The Unfulfilling Promise of Sex Addiction and How We Recover
Addictions, chemical or behavioral, alter our mood and our state of consciousness. Our “drug of choice” promises us one (or more) of a number of things: Escape, excitement, numbness, soothing, relaxation, elevation, altered consciousness, happiness, peace, avoidance, possibility, validation, connection, etc. Yet as anyone in addiction recovery can attest, our drug of choice promises a lot more than it fulfills. Like the fairy tale that ends, “and they lived happily ever after” our fantasy about what the chemical or the process will give us rarely shows the end of that story – Suicidal depression after a weekend bender on crystal meth; anxiety, nausea, and headache after a heavy night of drinking; or incredible shame after sexual acting out.
Like any other addiction, in sex addiction the promises of what will come after a sexual encounter rarely are fulfilled in that encounter. In fact, most sex addicts will tell you that the actual sexual act is less fulfilling than the build-up to the act. For this reason, sex addicts will spend hours and sometimes days in the ritual or build-up phase of the addiction. Planning, obsessing, and ritualizing actions in preparation for a sexual encounter activates the pleasure center of our brains. This process creates excitement, flooding our brains with expectation of those “promises” listed above. Unfortunately, this anticipation is unfulfilled in the actual sexual encounter, since what we REALLY want is something deeper than what we experienced.
So why is this the case? Here’s how I understand sex addiction: It’s a deep hunger for intimacy but a terror of it at the same time. Sex addiction is an intimacy disorder. What we truly crave is connection, intimacy, peace, love, value, purpose, validation. Yet, due to early experiences or sometimes through the escalation of behaviors through the internet, we don’t learn to receive the true source of craving in intimate connection with others. Due to trauma or other adverse experiences growing up, we begin to fear receiving from other human beings the very things we’re craving. For if we truly open ourselves up to these deep longings, we also open ourselves up to pain, rejection, wounding, and further trauma. As a result, we learn to externalize our needs, objectifying others as a way of trying to meet our needs without risking the potential threat that comes with true vulnerability. For as most of us in long-term committed relationships know, intimacy brings amazing depth and beauty, but it also brings incredible risk – Because nobody knows us at our core as deeply as our intimate partners do, nobody can hurt us as deeply as our partners can.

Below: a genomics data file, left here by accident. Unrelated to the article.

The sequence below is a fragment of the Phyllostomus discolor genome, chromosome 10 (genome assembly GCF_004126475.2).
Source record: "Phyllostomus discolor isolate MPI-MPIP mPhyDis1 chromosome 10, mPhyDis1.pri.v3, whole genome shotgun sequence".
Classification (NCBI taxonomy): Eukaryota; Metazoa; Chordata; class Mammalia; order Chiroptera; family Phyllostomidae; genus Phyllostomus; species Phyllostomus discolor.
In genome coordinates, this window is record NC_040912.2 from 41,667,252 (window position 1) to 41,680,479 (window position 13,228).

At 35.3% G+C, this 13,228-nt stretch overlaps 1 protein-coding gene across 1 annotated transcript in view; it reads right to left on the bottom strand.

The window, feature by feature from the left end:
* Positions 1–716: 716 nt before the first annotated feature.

Through this hunger for intimacy yet simultaneous terror, addicts begin to trade intimacy for “intensity.” Look back on those promises listed above that the addictive behavior can bring: Escape, excitement, numbness, soothing, relaxation, elevation, altered consciousness, happiness, peace, avoidance, possibility, validation, connection, etc. Those all sound pretty good, and if we take them outside our relationships we also don’t risk the wounding that can come from our partners.